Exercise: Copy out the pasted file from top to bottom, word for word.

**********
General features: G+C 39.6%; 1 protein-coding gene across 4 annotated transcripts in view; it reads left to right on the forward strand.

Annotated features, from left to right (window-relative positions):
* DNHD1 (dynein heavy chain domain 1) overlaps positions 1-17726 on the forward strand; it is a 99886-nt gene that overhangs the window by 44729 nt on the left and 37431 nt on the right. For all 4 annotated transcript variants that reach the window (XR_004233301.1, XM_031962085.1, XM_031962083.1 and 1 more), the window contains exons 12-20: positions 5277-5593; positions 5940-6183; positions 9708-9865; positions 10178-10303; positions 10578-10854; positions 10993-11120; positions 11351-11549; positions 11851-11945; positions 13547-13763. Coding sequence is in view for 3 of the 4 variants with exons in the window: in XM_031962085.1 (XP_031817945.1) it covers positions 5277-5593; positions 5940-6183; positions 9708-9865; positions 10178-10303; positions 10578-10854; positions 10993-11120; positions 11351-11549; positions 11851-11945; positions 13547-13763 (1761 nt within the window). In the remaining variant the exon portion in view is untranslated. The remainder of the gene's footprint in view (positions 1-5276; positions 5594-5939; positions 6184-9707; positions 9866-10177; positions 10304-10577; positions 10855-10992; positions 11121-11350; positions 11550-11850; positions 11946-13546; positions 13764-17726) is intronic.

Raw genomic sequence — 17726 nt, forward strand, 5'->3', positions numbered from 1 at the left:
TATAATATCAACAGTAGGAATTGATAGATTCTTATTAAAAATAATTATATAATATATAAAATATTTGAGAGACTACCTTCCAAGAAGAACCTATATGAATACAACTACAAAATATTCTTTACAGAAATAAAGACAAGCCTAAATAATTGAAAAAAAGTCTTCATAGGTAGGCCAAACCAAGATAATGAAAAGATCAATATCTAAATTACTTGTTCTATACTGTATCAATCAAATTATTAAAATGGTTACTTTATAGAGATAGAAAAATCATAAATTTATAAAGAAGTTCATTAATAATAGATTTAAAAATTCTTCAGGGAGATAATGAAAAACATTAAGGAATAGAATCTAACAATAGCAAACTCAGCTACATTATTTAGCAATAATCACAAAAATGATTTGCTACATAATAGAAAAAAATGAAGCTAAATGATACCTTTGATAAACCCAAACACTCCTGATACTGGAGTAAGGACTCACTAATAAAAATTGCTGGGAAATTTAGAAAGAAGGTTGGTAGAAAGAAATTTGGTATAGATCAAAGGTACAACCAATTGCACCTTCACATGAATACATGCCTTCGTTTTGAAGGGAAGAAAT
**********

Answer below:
General features: G+C 39.6%; 1 protein-coding gene across 4 annotated transcripts in view; it reads left to right on the forward strand.

Annotated features, from left to right (window-relative positions):
* DNHD1 (dynein heavy chain domain 1) overlaps positions 1-17726 on the forward strand; it is a 99886-nt gene that overhangs the window by 44729 nt on the left and 37431 nt on the right. For all 4 annotated transcript variants that reach the window (XR_004233301.1, XM_031962085.1, XM_031962083.1 and 1 more), the window contains exons 12-20: positions 5277-5593; positions 5940-6183; positions 9708-9865; positions 10178-10303; positions 10578-10854; positions 10993-11120; positions 11351-11549; positions 11851-11945; positions 13547-13763. Coding sequence is in view for 3 of the 4 variants with exons in the window: in XM_031962085.1 (XP_031817945.1) it covers positions 5277-5593; positions 5940-6183; positions 9708-9865; positions 10178-10303; positions 10578-10854; positions 10993-11120; positions 11351-11549; positions 11851-11945; positions 13547-13763 (1761 nt within the window). In the remaining variant the exon portion in view is untranslated. The remainder of the gene's footprint in view (positions 1-5276; positions 5594-5939; positions 6184-9707; positions 9866-10177; positions 10304-10577; positions 10855-10992; positions 11121-11350; positions 11550-11850; positions 11946-13546; positions 13764-17726) is intronic.

Raw genomic sequence — 17726 nt, forward strand, 5'->3', positions numbered from 1 at the left:
TATAATATCAACAGTAGGAATTGATAGATTCTTATTAAAAATAATTATATAATATATAAAATATTTGAGAGACTACCTTCCAAGAAGAACCTATATGAATACAACTACAAAATATTCTTTACAGAAATAAAGACAAGCCTAAATAATTGAAAAAAAGTCTTCATAGGTAGGCCAAACCAAGATAATGAAAAGATCAATATCTAAATTACTTGTTCTATACTGTATCAATCAAATTATTAAAATGGTTACTTTATAGAGATAGAAAAATCATAAATTTATAAAGAAGTTCATTAATAATAGATTTAAAAATTCTTCAGGGAGATAATGAAAAACATTAAGGAATAGAATCTAACAATAGCAAACTCAGCTACATTATTTAGCAATAATCACAAAAATGATTTGCTACATAATAGAAAAAAATGAAGCTAAATGATACCTTTGATAAACCCAAACACTCCTGATACTGGAGTAAGGACTCACTAATAAAAATTGCTGGGAAATTTAGAAAGAAGGTTGGTAGAAAGAAATTTGGTATAGATCAAAGGTACAACCAATTGCACCTTCACATGAATACATGCCTTCGTTTTGAAGGGAAGAAAT